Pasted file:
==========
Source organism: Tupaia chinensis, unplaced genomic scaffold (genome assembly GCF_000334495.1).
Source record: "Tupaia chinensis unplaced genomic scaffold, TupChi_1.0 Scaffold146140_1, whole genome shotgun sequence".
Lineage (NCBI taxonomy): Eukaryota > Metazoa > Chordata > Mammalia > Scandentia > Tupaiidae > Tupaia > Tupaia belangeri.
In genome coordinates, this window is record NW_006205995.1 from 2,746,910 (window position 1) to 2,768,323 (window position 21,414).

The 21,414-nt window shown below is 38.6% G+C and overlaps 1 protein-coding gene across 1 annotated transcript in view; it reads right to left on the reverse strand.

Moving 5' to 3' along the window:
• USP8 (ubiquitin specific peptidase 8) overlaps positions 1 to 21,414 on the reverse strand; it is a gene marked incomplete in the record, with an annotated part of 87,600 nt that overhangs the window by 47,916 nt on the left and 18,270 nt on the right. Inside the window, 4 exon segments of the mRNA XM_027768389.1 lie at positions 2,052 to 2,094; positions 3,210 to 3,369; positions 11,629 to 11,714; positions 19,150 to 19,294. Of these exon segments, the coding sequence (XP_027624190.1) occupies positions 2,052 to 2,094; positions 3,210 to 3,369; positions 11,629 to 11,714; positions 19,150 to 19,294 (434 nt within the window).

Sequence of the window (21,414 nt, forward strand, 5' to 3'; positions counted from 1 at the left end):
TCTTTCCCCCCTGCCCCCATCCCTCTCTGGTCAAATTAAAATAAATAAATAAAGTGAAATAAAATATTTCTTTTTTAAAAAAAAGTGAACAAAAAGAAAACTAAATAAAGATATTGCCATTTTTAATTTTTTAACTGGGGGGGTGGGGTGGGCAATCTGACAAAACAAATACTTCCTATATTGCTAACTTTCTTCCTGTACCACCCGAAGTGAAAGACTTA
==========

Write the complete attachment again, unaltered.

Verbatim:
Source organism: Tupaia chinensis, unplaced genomic scaffold (genome assembly GCF_000334495.1).
Source record: "Tupaia chinensis unplaced genomic scaffold, TupChi_1.0 Scaffold146140_1, whole genome shotgun sequence".
Lineage (NCBI taxonomy): Eukaryota > Metazoa > Chordata > Mammalia > Scandentia > Tupaiidae > Tupaia > Tupaia belangeri.
In genome coordinates, this window is record NW_006205995.1 from 2,746,910 (window position 1) to 2,768,323 (window position 21,414).

The 21,414-nt window shown below is 38.6% G+C and overlaps 1 protein-coding gene across 1 annotated transcript in view; it reads right to left on the reverse strand.

Moving 5' to 3' along the window:
• USP8 (ubiquitin specific peptidase 8) overlaps positions 1 to 21,414 on the reverse strand; it is a gene marked incomplete in the record, with an annotated part of 87,600 nt that overhangs the window by 47,916 nt on the left and 18,270 nt on the right. Inside the window, 4 exon segments of the mRNA XM_027768389.1 lie at positions 2,052 to 2,094; positions 3,210 to 3,369; positions 11,629 to 11,714; positions 19,150 to 19,294. Of these exon segments, the coding sequence (XP_027624190.1) occupies positions 2,052 to 2,094; positions 3,210 to 3,369; positions 11,629 to 11,714; positions 19,150 to 19,294 (434 nt within the window).

Sequence of the window (21,414 nt, forward strand, 5' to 3'; positions counted from 1 at the left end):
TCTTTCCCCCCTGCCCCCATCCCTCTCTGGTCAAATTAAAATAAATAAATAAAGTGAAATAAAATATTTCTTTTTTAAAAAAAAGTGAACAAAAAGAAAACTAAATAAAGATATTGCCATTTTTAATTTTTTAACTGGGGGGGTGGGGTGGGCAATCTGACAAAACAAATACTTCCTATATTGCTAACTTTCTTCCTGTACCACCCGAAGTGAAAGACTTA